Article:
Anyway – relevant to this forum – the H31W is fantastic. I went through a AA consolidation phase but just didn't like the available lights as well – or their form factors – so I'm generally a CR123 light person in flashlights and in this case headlamp (I use a handful of Photons – but have a bunch of other 2016/2032 devices mostly bike computers so I don't have to buy a bunch of different cells).
I mostly use RCR123 rechargeables – ability to use them is one but not the only factor in my light choice. I do us 18650 cells in a couple larger lights in place of the 2xCR123 form factors (mostly a modded Surefire 6P) – but it is a big cell and heavy as well. I can't see using a headlamp with one.
I also have a Steripen that uses CR123 including rechargeables. I haven't as of yet gone on any long hikes – so battery power is less of an issue – but the benefit of rechargeables is that I can top them off and know they are at full strength before I leave for a trip.
The H31W for me is about ideal – 6 great levels of light – super small and light form factor – comfortable headband. It's hard to beat I think.Mar 5, 2013 at 9:20 am #1961701
I have the H51, and the light is a little harsh when it manages to get in your eyes (or your girlfriends). Yet, I don't know if I would want to go with anything more subdued and lose trail visibility. Thinking about making some type attachment to diffuse the light, and take it off when I need the unadulterated beam, but I'll probably just continue to think about it.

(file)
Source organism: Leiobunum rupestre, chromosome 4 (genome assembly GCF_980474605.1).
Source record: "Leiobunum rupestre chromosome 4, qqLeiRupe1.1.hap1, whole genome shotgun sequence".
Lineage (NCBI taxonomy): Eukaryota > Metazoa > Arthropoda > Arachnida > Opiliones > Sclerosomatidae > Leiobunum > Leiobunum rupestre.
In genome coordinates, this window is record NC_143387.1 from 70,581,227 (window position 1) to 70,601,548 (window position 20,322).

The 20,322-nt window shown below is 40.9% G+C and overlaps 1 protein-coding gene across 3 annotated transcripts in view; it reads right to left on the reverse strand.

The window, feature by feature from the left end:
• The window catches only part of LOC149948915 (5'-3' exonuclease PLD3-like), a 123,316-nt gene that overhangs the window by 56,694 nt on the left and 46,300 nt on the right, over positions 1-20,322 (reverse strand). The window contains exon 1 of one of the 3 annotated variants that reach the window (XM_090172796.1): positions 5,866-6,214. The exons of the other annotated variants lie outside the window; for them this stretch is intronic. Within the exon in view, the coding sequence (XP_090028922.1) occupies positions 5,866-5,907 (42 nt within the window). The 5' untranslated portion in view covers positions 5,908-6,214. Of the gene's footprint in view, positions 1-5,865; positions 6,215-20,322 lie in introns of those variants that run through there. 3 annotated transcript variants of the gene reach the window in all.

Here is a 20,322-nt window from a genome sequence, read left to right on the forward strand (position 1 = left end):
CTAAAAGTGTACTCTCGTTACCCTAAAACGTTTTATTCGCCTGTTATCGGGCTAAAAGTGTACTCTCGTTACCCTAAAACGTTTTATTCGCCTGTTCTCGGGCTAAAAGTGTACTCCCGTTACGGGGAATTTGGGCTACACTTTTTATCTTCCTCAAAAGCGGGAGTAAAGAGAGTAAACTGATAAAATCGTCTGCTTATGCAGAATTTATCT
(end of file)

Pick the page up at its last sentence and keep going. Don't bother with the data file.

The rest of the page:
Went with the AA, because the only other electronic device I take is a GPS that uses those… also really liked the high potential availability of that battery (especially in my junk drawer for use in power outages).Mar 5, 2013 at 12:10 pm #1961755
@tauneutrinoLocale: Upper Galilee
I think this makes sense.
AA batteries –> gps model, mp3 model, water treatment, headlamp
CR123 batteries –> gps model, mp3 model, water treatment, headlamp
And for hardcore UL:
CR2032 batteries –> Photonlight, …
May be this will help to choose electronics for backpacking…Mar 5, 2013 at 12:34 pm #1961762
@b-g-2-2Locale: Silicon Valley
"AA batteries –> gps model, mp3 model, water treatment, headlamp
CR123 batteries –> gps model, mp3 model, water treatment, headlamp
CR2032 batteries –> Photonlight, … "